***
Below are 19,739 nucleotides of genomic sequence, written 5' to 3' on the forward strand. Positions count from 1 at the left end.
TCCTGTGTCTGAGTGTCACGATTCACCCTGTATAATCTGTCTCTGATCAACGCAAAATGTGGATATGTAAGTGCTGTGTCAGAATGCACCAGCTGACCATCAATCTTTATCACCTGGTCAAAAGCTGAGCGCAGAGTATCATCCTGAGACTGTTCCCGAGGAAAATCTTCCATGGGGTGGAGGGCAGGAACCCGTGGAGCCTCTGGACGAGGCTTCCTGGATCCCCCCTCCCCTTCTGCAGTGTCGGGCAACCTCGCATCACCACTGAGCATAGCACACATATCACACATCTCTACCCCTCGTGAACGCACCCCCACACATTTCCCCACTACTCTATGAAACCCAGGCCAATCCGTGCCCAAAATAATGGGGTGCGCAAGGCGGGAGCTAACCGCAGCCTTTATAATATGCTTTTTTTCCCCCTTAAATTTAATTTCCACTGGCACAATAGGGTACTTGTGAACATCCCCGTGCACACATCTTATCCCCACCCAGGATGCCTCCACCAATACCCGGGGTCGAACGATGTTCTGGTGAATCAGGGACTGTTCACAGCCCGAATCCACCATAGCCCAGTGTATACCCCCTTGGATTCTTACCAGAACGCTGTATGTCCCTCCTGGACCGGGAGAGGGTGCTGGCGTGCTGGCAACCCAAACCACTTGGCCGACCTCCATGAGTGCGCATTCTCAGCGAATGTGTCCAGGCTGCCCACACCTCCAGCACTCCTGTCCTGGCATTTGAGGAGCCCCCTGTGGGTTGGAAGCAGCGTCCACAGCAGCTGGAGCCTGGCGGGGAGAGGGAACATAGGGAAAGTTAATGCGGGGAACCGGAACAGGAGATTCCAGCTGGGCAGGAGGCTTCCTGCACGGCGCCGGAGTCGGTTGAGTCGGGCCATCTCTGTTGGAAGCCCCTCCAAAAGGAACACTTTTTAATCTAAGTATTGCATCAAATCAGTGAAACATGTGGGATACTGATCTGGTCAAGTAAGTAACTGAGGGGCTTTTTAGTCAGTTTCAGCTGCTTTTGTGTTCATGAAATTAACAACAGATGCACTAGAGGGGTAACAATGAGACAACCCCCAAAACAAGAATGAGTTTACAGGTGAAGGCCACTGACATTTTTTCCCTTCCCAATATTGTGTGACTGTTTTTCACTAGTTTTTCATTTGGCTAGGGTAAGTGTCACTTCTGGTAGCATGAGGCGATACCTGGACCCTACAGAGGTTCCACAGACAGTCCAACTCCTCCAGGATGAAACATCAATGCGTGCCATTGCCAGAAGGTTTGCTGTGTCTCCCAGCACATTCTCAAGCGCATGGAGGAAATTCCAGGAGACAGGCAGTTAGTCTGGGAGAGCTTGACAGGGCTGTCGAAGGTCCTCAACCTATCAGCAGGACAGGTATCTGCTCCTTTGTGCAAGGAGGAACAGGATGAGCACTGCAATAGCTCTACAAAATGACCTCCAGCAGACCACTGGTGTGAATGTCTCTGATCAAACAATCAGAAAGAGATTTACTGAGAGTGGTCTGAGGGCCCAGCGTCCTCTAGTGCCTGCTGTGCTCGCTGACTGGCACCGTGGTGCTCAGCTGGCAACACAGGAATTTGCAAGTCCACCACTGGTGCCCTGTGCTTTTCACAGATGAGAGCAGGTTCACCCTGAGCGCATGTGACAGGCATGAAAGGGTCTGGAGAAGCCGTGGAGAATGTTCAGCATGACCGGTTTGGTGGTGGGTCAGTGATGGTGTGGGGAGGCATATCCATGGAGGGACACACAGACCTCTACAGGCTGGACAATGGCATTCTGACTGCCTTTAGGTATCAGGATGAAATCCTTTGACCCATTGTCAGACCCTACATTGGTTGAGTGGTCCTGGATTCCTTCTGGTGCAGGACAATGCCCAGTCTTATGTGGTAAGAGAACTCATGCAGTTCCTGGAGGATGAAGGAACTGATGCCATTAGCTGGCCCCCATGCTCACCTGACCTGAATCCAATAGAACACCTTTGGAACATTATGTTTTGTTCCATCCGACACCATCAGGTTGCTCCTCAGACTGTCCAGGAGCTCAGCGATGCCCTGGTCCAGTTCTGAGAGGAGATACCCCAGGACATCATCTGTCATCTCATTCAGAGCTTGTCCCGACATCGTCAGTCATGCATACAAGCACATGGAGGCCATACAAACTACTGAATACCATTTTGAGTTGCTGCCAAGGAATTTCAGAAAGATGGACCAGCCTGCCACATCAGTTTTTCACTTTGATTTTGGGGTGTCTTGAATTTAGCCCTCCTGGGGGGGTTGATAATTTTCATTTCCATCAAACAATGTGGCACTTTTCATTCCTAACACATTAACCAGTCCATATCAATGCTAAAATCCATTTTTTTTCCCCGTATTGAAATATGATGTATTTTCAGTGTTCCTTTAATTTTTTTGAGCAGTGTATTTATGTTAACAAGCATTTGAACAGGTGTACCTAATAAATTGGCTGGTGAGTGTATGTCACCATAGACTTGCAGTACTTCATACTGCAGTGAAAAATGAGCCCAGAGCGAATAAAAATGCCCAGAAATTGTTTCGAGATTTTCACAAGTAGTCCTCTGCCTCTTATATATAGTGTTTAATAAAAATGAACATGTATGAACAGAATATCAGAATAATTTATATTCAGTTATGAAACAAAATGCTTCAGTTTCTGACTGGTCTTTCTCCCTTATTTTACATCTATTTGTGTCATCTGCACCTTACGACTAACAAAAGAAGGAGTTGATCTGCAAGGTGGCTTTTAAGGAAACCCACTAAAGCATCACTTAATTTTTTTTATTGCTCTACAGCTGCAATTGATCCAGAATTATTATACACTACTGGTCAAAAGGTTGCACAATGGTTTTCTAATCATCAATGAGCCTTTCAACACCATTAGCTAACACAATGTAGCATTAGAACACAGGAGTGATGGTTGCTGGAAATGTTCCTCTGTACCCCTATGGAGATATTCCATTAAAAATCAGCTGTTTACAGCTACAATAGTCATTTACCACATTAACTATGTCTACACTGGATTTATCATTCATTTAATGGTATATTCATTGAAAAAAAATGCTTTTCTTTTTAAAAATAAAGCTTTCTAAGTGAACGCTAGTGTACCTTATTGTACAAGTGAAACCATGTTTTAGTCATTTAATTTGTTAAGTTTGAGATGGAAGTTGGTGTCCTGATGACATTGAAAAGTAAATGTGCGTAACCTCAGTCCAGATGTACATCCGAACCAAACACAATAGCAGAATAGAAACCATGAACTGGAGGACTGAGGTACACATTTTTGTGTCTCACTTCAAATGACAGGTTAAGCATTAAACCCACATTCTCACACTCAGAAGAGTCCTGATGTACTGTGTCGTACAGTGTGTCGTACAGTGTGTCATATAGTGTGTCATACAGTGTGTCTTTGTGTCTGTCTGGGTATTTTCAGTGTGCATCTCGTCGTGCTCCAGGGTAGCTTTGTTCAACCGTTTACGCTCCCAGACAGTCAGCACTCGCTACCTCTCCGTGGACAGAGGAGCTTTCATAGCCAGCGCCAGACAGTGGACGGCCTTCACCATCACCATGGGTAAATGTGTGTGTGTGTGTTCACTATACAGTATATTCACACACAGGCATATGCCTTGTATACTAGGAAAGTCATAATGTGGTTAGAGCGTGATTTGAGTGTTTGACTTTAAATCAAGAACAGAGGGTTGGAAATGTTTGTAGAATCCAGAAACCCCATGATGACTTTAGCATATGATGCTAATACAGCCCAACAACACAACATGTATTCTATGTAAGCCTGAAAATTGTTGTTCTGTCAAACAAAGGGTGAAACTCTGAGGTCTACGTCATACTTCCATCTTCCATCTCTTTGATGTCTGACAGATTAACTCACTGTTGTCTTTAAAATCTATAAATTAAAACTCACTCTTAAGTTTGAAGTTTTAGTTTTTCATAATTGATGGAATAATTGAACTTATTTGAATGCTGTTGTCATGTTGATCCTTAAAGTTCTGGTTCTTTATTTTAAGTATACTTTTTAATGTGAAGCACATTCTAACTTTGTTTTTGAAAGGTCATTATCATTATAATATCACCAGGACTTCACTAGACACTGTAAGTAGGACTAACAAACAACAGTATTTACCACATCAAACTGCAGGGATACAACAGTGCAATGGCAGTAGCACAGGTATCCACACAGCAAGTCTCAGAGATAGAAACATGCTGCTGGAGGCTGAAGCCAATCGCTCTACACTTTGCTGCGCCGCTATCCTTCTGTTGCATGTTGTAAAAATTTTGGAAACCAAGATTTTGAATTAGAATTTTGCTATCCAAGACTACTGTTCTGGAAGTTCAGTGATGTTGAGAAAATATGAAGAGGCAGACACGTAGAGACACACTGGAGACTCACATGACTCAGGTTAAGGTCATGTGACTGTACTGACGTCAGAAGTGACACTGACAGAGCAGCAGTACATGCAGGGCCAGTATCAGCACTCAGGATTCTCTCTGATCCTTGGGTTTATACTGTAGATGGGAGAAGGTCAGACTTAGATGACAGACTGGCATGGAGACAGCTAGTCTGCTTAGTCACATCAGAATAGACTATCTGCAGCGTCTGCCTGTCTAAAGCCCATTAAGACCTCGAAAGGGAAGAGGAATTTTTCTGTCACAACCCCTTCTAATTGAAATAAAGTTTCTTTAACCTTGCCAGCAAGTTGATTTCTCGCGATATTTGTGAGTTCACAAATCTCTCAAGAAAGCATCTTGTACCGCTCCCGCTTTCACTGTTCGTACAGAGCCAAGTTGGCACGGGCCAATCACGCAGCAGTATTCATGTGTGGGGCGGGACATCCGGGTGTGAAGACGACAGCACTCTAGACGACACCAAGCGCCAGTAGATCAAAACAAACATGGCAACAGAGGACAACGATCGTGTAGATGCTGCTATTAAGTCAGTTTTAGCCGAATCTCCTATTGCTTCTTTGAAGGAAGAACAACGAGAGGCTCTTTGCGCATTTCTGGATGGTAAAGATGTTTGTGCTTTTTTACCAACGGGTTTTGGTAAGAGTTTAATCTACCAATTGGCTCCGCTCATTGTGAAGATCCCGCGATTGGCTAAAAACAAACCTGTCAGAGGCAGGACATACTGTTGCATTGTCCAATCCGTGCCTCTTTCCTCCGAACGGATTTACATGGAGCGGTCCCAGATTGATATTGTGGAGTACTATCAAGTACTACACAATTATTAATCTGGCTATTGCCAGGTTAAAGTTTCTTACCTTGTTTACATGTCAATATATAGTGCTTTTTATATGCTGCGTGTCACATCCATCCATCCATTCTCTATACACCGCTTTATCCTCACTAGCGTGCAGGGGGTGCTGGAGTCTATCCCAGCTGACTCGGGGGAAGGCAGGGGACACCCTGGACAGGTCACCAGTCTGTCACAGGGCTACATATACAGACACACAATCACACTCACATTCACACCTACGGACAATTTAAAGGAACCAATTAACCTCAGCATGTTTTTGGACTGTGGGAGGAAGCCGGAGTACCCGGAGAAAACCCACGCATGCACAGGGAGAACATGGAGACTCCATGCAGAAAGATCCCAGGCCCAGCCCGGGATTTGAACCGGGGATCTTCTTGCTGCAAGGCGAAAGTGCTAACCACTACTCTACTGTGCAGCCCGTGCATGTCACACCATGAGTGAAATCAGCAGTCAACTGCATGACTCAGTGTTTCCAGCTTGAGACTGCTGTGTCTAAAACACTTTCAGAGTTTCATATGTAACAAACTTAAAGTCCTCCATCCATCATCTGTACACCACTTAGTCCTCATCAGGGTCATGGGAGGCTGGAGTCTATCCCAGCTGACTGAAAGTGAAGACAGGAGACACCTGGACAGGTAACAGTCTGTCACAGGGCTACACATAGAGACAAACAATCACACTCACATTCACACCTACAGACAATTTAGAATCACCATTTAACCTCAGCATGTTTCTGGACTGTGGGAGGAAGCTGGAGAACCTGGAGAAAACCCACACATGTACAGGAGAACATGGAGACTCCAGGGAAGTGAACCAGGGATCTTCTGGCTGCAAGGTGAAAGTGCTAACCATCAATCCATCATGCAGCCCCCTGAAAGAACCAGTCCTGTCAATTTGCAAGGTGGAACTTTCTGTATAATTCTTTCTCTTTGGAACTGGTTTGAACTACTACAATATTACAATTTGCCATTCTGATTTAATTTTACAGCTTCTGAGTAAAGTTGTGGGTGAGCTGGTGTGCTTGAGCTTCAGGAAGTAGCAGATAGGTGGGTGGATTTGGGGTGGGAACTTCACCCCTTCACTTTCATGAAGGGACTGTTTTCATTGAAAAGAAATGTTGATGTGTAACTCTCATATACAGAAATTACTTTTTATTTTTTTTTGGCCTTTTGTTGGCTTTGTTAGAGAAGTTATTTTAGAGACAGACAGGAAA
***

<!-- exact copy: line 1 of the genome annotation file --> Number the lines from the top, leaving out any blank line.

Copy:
Below are 19,739 nucleotides of genomic sequence, written 5' to 3' on the forward strand. Positions count from 1 at the left end.